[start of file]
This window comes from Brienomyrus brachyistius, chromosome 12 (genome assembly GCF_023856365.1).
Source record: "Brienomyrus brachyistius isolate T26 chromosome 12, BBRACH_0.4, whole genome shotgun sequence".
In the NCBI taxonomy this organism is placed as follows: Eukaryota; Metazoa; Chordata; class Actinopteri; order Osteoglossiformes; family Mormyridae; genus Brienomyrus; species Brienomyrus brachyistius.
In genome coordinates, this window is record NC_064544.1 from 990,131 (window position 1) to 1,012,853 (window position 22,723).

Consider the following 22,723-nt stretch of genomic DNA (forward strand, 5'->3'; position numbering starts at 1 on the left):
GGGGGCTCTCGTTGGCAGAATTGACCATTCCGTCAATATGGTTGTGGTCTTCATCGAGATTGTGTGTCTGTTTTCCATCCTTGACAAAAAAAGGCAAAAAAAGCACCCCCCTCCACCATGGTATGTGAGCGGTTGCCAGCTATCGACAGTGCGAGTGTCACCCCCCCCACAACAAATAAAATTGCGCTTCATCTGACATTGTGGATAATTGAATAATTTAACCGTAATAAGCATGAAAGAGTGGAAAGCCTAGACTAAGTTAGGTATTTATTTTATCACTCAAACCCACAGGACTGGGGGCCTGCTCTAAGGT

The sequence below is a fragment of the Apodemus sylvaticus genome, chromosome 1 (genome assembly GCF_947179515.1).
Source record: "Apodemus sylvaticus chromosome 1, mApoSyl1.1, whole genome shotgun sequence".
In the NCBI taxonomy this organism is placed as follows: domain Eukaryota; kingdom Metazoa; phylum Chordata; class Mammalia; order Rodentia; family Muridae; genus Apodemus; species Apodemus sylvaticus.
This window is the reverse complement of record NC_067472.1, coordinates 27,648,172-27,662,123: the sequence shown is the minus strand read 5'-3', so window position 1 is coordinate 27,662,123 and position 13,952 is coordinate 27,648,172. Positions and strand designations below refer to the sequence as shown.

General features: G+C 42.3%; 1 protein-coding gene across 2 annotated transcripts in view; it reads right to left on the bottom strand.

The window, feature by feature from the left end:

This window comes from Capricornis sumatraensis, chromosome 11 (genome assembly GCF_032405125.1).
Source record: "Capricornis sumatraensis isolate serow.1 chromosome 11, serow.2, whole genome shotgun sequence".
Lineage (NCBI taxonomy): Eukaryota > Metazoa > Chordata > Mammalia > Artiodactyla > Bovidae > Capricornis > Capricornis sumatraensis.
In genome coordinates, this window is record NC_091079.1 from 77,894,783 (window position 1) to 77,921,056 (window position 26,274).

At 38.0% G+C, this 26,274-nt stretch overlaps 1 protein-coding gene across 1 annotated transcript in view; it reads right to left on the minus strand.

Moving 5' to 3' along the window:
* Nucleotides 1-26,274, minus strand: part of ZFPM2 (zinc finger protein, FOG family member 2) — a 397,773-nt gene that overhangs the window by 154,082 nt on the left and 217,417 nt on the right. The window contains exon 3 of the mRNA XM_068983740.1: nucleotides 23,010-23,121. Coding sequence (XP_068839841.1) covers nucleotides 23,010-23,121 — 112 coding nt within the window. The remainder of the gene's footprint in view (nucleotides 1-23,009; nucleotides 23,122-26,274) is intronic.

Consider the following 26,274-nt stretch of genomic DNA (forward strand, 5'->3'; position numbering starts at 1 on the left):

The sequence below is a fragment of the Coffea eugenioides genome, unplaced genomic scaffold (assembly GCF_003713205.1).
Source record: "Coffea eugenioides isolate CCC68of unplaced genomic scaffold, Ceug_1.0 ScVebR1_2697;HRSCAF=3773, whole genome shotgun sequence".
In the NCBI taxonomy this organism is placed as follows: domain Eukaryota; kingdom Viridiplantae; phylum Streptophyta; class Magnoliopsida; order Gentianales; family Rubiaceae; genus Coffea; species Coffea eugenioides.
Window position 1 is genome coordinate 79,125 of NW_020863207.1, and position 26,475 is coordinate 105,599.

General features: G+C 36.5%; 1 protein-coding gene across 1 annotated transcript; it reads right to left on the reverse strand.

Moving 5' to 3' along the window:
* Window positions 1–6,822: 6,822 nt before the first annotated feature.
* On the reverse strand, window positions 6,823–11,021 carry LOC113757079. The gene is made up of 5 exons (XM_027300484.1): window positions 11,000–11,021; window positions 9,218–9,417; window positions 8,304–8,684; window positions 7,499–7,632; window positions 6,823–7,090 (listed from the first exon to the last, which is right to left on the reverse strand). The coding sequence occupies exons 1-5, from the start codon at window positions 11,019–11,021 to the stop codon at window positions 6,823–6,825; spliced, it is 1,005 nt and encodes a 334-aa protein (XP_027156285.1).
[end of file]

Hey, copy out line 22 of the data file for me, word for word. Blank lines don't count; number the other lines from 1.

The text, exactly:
Source record: "Coffea eugenioides isolate CCC68of unplaced genomic scaffold, Ceug_1.0 ScVebR1_2697;HRSCAF=3773, whole genome shotgun sequence".